This full-length (99 mins) feature film has been nominated for/won five awards internationally since it was made in 2012. Its UK premiere was held at the headquarters of Amnesty International in 2015. Members of Surrey Gypsy Traveller Communities Forum attended this, and the Forum has since bought the right to show the film to public audiences free of charge in the UK.
Here is the official trailer https://www.youtube.com/watch?v=e7slCGDaSWY
‘A People Uncounted’ tells the story of the Roma, commonly referred to as Gypsies – people who have been both romanticised and vilified in popular culture. The Roma have endured centuries of intolerance and persecution in Europe, most notably the Holocaust genocide where an estimated 500,000 were murdered. This film documents their culturally rich yet often difficult lives, and demonstrates how their present state has been deeply shaped by the tragedies of the past.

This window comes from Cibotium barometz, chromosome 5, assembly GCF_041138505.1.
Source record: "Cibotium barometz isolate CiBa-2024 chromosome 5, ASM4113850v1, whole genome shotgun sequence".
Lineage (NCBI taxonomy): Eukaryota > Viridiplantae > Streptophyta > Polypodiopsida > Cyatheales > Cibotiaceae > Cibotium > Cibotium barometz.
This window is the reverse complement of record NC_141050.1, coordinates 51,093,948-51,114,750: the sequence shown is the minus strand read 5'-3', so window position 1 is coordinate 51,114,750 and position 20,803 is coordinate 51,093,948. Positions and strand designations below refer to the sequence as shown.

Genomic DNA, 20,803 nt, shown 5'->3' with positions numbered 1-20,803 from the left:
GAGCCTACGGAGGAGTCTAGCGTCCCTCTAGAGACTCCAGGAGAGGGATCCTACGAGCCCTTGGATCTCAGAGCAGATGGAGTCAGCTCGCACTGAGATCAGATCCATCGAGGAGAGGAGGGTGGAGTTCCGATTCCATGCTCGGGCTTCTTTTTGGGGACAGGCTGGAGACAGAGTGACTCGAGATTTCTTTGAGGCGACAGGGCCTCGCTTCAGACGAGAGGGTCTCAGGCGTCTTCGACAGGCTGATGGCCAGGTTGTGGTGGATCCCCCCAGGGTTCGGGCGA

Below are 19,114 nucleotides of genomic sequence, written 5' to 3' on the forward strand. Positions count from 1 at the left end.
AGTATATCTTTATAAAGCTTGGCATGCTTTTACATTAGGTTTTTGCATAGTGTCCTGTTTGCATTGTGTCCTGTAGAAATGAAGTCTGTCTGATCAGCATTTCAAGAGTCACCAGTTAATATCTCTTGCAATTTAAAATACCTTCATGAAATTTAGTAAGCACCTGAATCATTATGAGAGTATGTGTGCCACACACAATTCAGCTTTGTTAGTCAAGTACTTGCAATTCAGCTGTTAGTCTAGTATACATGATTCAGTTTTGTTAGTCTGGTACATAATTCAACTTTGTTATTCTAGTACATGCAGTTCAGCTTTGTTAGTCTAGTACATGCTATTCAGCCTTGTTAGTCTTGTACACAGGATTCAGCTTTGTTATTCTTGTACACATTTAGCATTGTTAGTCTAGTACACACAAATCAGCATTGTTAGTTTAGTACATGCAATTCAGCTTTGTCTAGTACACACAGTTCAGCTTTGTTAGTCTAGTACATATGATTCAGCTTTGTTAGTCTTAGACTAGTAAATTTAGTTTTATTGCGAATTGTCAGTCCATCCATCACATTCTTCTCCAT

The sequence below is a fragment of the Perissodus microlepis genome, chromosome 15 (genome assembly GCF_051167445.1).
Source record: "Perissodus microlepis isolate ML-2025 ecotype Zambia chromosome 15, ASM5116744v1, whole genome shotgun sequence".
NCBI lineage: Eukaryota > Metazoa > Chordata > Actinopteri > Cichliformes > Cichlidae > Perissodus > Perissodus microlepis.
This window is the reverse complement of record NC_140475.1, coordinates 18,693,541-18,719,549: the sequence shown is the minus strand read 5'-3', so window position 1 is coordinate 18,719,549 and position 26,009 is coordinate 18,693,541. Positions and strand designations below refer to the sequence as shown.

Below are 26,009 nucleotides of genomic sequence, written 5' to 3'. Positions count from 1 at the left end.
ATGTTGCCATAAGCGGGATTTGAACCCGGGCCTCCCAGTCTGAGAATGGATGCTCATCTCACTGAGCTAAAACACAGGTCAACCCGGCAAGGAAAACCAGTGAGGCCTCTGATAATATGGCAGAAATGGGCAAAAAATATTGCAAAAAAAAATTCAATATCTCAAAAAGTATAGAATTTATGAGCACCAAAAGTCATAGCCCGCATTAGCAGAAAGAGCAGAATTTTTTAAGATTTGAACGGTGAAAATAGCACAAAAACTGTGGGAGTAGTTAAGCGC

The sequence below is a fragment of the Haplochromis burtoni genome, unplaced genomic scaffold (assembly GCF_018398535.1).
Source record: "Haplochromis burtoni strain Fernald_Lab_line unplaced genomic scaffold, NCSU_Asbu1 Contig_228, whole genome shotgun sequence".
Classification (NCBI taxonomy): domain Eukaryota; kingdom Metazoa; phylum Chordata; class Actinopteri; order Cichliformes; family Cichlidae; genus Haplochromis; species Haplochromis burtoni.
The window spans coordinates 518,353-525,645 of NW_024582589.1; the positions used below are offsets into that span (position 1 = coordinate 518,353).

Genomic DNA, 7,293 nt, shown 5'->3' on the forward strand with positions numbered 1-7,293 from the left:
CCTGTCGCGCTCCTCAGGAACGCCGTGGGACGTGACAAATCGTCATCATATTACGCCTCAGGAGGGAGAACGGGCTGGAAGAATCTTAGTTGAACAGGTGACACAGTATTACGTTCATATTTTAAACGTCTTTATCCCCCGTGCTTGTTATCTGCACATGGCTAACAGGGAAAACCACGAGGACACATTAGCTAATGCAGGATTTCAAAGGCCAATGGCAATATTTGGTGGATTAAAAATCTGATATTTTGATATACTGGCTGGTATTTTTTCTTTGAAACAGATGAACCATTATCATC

Filmed in 11 countries and featuring dozens of Roma – including Holocaust survivors, historians, activists and musicians – ‘A People Uncounted’ brings the Romany history to life through the rich interplay of their poetry, music, and compelling first-hand accounts. As ethnic intolerance flares up in Europe, this film sheds light on this unique culture while presenting the Roma tale as emblematic of the world’s legacy of racism and genocide.
Closer to home, this film presents a powerful and thought-provoking challenge to what the Commission for Racial Equality has described as ‘The last acceptable form of racism’ in our own country. This is particularly significant in Surrey, which has one of the largest Romany Gypsy and Traveller populations in the UK.
Here is a link to the five minute film made with and for Gypsies and Travellers in Surrey to explain about ‘Brighter Futures’: our strategy to deliver equality of life chances for the children of their communities https://www.youtube.com/watch?v=PH6tmuix7Z4
Brighter Futures for GRT children and young people
short film on YouTube
Click on link or put “Brighter Futures Gypsy” in YouTube search to find out more from youngsters living in Surrey.